15 Great Uses for Talking Tins in the Foundation Stage and KS1

talkingtinsIn preparing for a cpd session with a nursery and infant school, I recently came across the wonderful Talking Tins.  These were originally designed for those with visual impairment and are used to label tins in kitchen cupboards so that the contents can be identified.

They are basically a recording device, which children or adults can record a small amount of talk, 40 seconds in all, to be replayed whenever necessary.

In introducing these to the staff, we generated a list of ways in which they could be used with young children:

  1. for children who are reluctant to leave parents and come into school, a parent could record a message for the child which they can then keep with them and play when they need to hear their parent’s voice
  2. a range of people around school could record a short message and then the children could try and work out whose the voice might be
  3. staff and children can create a treaure hunt around the school or in the grounds as long as it doesn’t rain.   They are not waterproof
  4. pairs of tins could be used, 1 to ask a question and 1 for a response to be recorded on
  5. used with images, descriptions can be recorded
  6. a jumble of images and recorded descriptions  can  be sequenced
  7. challenges for the  sand/water tray or any area of learning can be recorded and set up near the equipment
  8. children can record songs or rhymes that they make up
  9. for those children who find it difficult to remember a sentence once they start to write can record it and play it back when necessary
  10. phonemes can be recorded and matching tasks with the letters can be created
  11. messages for a special/birthday person of the day can be recorded on the tins and given to the child to listen to
  12. children can record and explanation or reflection.  These could be displayed with the work on a notice board that parents have access to.
  13. a child can record a message for parents which can be displayed such as things we will need for our trip to the beach
  14. a child who finds it difficult to remember messages when delivering them around school can record their message and replay it when necessary before speaking to the people who need the message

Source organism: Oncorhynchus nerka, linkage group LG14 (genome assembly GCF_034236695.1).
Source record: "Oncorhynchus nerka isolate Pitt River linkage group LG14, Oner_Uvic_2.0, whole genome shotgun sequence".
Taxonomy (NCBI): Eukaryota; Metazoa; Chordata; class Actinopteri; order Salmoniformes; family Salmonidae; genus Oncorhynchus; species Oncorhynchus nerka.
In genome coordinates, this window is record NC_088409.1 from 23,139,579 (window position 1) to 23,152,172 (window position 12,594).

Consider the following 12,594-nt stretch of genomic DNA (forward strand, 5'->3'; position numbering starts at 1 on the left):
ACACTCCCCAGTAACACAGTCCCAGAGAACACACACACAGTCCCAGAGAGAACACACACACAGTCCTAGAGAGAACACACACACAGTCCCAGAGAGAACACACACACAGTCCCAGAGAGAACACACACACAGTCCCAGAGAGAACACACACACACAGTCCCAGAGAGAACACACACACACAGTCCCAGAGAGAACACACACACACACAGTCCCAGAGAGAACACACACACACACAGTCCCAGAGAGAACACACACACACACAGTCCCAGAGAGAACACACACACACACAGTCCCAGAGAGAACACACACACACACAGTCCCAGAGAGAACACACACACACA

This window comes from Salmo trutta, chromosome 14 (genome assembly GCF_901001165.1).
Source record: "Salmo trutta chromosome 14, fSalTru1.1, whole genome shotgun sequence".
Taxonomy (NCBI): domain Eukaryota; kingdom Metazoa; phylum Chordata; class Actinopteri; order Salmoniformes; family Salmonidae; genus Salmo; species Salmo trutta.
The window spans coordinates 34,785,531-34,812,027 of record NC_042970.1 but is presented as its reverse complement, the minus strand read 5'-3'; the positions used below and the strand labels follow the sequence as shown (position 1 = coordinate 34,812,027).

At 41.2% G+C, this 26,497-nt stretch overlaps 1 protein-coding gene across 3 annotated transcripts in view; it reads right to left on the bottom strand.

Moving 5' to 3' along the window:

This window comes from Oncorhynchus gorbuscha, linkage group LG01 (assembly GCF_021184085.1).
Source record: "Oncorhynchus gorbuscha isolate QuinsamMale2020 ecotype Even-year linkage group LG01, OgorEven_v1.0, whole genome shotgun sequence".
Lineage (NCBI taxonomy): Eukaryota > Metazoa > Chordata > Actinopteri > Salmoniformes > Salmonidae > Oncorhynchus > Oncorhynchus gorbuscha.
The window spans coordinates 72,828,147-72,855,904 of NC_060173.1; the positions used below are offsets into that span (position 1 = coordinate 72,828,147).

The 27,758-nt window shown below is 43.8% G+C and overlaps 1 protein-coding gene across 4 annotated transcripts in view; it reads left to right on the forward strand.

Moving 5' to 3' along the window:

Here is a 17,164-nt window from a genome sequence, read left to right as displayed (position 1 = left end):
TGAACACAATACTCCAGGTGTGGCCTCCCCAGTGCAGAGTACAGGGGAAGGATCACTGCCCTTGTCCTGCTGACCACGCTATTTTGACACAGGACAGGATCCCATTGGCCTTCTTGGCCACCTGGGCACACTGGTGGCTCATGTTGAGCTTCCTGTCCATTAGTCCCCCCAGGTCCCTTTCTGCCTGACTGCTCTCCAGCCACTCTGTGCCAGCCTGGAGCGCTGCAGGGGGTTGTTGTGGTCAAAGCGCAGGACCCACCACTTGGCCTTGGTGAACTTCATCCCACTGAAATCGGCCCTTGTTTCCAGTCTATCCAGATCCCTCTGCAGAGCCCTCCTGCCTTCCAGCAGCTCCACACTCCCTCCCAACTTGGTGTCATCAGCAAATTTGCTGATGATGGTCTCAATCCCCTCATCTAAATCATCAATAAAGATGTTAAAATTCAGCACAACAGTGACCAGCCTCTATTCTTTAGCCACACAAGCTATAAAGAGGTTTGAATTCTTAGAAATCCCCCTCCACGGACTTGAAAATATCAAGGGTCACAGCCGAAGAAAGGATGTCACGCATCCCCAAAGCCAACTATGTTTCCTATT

15. children can record themselves reading and listen back to reflect upon their fluency

There are of course many more uses for these tools.  Such a simple but powerful idea.  Have you used them for anything?

Just My Type

helvetica1Who’d have thought that fonts could be so interesting? They are in the hands of Simon GarfieldJust My Type is a book that tells about fonts – their history and their use in our world today.  Fonts play such an important part in our lives  although we may not notice them, they  say so much about us.

If you trawl the internet you will find that most bloggers about fonts think that Comic Sans is the worst font in the world (and I agree with them) although when used for its original purpose, text in comics, it’s perfect!

I am a fan of arial myself, not really liking fonts with serifs, but never knew that may favoured font is really a Microsoft clone of Helvetica.   Helvetica is ubiquitous and even has a documentary made about it, the trailer of which shows  it is all around us.

So what does this all have to do with children and literacy?  Well the book set leonme off thinking about the font choices that we make which led me on to thinking about the book Leon and the Place Between again.  I have never quite resolved the issue of the fonts in the book.  There are four different fonts used on the front cover with some pages having as many if not more.  Are they there for a reason, are they there to disrupt the reading or are they there for decorative purposes only?  The only place where there is only one font used is when Leon is in the place between.  When he is called back the change in fonts returns.  They could be said to be suggestive of a time gone by, when everything in childhood was magical.

The other book that I am reminded  of is Voices in the Park by Anthony Browne.  Here one event is told from four different points of view and for each character’s telling a different font is used.  The font used helps to create the character and manipulate the reader to favour some characters over others.

Progression in Animation – take 2

DSC00626We had a wonderful day on Monday at our Animation conference.  Oscar Stringer and Helen came along to show us how to animate and we used the wonderful software Zu3D and Hue webcams.  You can see the animations that the teachers made here.